Risk breeds the fluttering heart and tightening chest, and whether we face it boldly or meekly, by choice or on impulse, it’s the allure of the unknown that instils affirmation of life within us. Alfie Ryner’s Brain Surgery is uncharted territory, an untarnished mountain-top lake with unobserved ecosystems. I play the role of frightened discoverer, taken by the upheaval that loads every glance, rooted by curiosity. This music, loosely formed but with the stinging impact of a slap, playfully defies what you’ve come to expect from this medium, yet it takes its sincerest form: freedom.
One of the inherent merits of freedom is unpredictability, a tool at the French quintet’s constant disposal. Even in cases like opener ‘Raging Chicken‘, where the build is so thin that a bombastic drop is the reeking expectation, the eventual leap into aural fireworks arrives at such a pace and with such a unique palette that it’ll upend you every time. The mounting chatter and sax, the shackles round their ankles, beg for it, and that pivotal moment arrives not with a sense of physical release but an emotional one. The calamitous horns actively avoid forming a melody, they abandon the very notion, instead hooking and reeling by force.
Having crossed that initial frontier, the barrier of language poses the next hurdle. As a very limited French speaker, the only quote I’m really able to extract is “du Velcro, du… string!” – it’s surely nothing without its context, but it’s spat so forcefully and breathlessly that profoundness is all but assured. Brain Surgery is rife with that transcendent urgency, so much so that it’s easy to end up caught in the middle of a dust-cloud stampede, carried by the desperate horde but oblivious as to what you’re running from. Even in its shallowest moments, the din reduced to whispers and the throb of a lost bass guitar, there’s an inescapable tension that snags you like a door handle does the belt loop of your jeans.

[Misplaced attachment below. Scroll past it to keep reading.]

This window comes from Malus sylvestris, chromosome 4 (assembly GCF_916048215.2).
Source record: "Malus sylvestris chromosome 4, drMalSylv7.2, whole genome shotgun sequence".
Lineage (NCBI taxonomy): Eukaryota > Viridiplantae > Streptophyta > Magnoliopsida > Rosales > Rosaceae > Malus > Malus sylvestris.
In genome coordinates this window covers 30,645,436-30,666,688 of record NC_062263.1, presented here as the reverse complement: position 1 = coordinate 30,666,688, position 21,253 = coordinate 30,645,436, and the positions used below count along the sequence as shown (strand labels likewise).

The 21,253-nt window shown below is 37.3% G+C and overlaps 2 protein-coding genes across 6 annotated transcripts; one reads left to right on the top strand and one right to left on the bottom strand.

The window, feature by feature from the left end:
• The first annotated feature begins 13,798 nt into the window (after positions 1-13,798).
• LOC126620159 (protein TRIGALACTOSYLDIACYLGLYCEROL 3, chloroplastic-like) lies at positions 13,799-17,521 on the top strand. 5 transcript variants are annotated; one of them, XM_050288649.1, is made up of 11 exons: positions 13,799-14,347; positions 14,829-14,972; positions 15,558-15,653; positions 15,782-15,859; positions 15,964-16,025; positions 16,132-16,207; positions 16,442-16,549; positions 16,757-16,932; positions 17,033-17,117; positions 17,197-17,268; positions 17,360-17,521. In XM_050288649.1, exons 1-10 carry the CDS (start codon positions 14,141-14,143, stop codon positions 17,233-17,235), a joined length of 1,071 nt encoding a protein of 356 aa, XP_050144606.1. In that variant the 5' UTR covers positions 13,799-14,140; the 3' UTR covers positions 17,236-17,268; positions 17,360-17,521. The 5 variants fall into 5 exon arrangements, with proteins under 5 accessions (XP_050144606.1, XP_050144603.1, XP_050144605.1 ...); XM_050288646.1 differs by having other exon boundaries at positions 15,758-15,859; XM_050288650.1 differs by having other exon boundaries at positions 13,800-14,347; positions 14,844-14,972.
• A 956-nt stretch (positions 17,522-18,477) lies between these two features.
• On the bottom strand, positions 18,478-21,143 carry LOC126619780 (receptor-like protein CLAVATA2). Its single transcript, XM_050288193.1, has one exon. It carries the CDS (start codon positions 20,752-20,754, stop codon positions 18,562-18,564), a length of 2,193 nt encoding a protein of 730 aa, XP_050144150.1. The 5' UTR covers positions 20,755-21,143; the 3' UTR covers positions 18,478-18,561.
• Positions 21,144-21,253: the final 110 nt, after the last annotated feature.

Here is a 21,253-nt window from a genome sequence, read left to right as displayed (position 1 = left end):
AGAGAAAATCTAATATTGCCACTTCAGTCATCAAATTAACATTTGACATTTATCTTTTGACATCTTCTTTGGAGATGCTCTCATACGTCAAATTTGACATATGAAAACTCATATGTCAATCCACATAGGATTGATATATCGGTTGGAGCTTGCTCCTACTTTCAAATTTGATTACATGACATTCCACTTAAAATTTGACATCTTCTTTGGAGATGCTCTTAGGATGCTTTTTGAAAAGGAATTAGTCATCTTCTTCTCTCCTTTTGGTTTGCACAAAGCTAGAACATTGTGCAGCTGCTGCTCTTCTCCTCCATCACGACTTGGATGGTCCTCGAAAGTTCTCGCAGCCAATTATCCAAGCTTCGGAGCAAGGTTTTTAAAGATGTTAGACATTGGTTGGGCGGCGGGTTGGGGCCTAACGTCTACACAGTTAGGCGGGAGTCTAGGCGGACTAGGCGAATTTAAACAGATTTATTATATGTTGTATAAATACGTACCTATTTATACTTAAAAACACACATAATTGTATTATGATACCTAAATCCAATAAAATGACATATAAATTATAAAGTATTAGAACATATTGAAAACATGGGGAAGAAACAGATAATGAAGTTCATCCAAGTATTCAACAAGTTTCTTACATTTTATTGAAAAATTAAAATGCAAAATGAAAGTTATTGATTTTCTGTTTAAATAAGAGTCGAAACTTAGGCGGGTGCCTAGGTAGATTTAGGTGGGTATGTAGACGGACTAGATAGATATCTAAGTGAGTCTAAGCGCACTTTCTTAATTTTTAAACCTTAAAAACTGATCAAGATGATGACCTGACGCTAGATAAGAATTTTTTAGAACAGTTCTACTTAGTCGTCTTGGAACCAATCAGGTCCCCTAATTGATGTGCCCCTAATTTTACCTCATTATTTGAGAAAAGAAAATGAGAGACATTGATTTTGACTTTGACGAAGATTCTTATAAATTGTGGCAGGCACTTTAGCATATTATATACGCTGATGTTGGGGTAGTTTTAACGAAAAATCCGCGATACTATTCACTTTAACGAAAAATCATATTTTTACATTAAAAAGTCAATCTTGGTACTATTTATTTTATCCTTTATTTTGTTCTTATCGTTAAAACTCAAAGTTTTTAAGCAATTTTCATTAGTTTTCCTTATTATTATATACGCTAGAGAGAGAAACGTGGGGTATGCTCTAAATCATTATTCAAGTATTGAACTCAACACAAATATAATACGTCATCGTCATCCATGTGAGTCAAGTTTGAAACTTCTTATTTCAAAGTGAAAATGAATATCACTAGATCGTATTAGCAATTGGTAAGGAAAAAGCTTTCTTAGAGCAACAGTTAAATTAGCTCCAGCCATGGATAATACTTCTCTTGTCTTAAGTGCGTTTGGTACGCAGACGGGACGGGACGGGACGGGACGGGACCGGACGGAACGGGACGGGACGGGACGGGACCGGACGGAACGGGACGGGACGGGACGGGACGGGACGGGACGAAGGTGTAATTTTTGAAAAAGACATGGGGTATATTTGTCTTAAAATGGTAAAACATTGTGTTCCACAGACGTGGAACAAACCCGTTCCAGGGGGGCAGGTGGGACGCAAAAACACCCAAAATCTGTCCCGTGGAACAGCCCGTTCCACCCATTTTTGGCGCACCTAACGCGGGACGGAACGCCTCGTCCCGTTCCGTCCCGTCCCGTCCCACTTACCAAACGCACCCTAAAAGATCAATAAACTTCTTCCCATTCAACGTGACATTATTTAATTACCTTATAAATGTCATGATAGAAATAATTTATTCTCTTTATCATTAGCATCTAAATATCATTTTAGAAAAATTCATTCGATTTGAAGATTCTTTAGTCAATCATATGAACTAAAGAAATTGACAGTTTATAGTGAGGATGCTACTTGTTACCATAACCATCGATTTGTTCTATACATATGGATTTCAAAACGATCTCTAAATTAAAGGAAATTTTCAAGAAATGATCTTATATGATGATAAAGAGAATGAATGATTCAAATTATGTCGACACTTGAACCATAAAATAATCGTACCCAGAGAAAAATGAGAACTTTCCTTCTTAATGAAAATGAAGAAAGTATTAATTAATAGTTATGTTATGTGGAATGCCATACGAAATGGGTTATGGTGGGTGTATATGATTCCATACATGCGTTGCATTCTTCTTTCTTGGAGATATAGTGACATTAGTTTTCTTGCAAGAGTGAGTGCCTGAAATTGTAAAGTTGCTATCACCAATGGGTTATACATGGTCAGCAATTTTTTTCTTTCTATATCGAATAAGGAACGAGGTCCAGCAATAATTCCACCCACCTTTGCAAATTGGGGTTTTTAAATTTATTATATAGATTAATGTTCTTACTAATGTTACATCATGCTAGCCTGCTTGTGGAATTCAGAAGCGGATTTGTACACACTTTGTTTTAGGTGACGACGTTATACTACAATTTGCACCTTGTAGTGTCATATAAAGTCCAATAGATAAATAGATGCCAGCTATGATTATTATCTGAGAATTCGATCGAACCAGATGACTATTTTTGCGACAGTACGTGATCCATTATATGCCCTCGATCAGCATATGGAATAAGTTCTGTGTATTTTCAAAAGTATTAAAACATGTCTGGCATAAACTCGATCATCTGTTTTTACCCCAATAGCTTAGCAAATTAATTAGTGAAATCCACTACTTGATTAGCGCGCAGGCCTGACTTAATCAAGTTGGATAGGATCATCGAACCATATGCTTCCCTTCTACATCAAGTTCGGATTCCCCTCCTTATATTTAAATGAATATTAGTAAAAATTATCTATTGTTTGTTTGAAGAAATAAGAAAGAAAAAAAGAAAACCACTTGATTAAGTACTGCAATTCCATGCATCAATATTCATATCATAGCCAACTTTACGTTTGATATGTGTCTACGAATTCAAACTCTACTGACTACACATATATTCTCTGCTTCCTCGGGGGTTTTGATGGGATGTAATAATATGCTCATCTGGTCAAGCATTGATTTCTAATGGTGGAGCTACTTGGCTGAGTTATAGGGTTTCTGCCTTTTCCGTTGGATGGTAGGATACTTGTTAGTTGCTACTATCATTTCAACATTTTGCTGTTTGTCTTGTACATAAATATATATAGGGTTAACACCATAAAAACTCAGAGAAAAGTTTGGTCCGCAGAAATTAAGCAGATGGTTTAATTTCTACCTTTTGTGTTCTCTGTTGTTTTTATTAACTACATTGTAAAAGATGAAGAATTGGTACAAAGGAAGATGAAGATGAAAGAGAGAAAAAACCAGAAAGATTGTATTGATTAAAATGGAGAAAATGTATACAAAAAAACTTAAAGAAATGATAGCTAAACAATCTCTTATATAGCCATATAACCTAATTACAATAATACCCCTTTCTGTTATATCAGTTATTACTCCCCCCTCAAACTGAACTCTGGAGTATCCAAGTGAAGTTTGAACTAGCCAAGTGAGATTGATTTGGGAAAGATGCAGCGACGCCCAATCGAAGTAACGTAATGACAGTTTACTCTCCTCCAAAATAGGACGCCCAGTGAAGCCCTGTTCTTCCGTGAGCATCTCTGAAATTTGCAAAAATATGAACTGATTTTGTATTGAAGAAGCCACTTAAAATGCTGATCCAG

All of the local anaesthetic-induced colours converge and reach saturation point prior to the out-of-body grand finale. ‘No Hay Mas‘ and ‘Gradation‘ deliver a formidable jab and cross of pupil-dilating, caustic majesty – starting with distorted guitar grunts and cat-wails, the former gives way to a hissed diatribe that swells like an impending building-high wave, the energy of guitar tremolo coursing throughout it. The latter follows up with an innocuous lounge band stroll that buckles underneath a wayward saxophone strayed from the course. It leads the charge until the raucous ensemble surges into a rapture of Also sprach Zarathustra proportions, but rather than the aligned celestial bodies, it ascends over my own open, spilling skull. Unwittingly, I permitted Alfie Ryner to perform a lobotomy – whatever they scraped away, I’m sure I didn’t need it.